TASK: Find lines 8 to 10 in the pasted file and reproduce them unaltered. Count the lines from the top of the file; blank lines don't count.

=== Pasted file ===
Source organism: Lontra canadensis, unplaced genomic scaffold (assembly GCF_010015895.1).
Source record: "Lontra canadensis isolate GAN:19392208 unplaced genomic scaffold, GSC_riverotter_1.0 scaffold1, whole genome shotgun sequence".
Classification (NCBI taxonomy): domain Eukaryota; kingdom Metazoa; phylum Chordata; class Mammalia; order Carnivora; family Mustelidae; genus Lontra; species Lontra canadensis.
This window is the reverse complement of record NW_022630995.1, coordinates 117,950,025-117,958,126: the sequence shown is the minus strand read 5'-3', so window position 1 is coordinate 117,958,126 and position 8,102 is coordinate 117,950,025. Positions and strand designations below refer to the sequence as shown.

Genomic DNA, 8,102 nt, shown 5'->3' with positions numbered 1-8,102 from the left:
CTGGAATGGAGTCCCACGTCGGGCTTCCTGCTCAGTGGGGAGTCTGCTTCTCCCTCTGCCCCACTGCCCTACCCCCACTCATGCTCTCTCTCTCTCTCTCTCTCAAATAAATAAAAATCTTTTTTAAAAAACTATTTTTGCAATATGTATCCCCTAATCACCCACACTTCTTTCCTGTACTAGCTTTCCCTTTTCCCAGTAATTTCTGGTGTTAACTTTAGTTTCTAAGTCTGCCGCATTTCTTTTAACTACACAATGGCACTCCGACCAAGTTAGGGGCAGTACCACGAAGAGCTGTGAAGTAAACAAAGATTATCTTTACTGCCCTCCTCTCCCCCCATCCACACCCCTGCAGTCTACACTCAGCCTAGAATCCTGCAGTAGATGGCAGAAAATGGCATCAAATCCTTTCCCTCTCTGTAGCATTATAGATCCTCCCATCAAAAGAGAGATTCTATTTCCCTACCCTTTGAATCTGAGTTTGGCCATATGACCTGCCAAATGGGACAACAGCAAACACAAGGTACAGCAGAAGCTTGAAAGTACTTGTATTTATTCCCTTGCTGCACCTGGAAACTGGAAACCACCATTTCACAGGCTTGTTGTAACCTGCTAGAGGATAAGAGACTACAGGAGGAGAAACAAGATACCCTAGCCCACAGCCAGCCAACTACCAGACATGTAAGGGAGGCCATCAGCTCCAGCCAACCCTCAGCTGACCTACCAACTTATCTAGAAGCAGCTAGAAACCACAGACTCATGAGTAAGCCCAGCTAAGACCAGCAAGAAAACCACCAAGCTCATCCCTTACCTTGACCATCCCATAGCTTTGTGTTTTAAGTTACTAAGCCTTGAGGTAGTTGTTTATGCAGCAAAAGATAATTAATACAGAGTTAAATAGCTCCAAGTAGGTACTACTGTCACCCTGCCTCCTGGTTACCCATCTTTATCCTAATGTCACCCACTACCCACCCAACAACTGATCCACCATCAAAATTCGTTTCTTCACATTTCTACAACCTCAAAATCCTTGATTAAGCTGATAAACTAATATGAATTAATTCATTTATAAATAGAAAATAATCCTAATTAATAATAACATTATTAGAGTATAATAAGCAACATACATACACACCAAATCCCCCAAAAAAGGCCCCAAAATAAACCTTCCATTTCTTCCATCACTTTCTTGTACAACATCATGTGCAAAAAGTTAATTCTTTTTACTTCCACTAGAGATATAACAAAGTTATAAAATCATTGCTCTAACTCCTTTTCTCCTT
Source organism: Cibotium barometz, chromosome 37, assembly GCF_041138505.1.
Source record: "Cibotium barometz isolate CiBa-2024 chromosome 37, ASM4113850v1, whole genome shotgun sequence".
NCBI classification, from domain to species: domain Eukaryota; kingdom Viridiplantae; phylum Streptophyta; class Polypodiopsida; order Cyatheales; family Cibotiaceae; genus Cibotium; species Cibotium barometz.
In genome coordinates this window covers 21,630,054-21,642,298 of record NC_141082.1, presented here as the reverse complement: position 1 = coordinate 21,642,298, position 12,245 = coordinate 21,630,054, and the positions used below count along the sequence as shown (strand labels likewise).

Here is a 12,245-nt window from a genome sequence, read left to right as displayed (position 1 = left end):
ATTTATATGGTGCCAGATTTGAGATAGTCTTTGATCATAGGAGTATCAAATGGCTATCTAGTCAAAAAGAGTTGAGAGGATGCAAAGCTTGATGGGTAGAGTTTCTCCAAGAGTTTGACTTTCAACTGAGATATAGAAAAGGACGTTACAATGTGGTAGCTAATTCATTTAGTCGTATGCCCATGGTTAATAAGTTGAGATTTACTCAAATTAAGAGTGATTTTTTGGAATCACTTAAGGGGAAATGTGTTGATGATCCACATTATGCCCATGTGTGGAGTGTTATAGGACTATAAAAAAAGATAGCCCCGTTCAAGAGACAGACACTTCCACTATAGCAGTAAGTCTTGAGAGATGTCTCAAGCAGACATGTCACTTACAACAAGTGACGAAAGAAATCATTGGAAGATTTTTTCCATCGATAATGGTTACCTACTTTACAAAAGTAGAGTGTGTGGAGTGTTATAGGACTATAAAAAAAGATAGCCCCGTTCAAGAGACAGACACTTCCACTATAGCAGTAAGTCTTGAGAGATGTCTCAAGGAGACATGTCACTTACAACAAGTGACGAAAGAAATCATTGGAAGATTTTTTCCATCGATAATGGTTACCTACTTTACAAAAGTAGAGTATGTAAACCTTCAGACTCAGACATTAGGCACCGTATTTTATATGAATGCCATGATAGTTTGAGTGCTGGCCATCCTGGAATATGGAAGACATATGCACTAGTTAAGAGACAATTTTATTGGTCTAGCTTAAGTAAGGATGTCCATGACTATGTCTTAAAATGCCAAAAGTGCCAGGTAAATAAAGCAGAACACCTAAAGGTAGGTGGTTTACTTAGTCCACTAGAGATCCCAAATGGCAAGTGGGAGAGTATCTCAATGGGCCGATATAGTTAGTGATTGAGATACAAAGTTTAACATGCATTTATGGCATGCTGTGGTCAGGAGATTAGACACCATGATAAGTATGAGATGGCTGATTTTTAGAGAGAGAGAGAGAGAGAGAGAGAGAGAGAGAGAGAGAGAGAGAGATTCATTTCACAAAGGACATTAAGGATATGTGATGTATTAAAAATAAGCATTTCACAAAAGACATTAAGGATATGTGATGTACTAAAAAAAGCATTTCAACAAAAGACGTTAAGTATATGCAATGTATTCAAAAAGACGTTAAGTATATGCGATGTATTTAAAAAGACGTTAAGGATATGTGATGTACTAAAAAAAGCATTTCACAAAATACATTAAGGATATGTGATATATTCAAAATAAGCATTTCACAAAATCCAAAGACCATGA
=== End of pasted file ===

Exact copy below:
Source record: "Cibotium barometz isolate CiBa-2024 chromosome 37, ASM4113850v1, whole genome shotgun sequence".
NCBI classification, from domain to species: domain Eukaryota; kingdom Viridiplantae; phylum Streptophyta; class Polypodiopsida; order Cyatheales; family Cibotiaceae; genus Cibotium; species Cibotium barometz.
In genome coordinates this window covers 21,630,054-21,642,298 of record NC_141082.1, presented here as the reverse complement: position 1 = coordinate 21,642,298, position 12,245 = coordinate 21,630,054, and the positions used below count along the sequence as shown (strand labels likewise).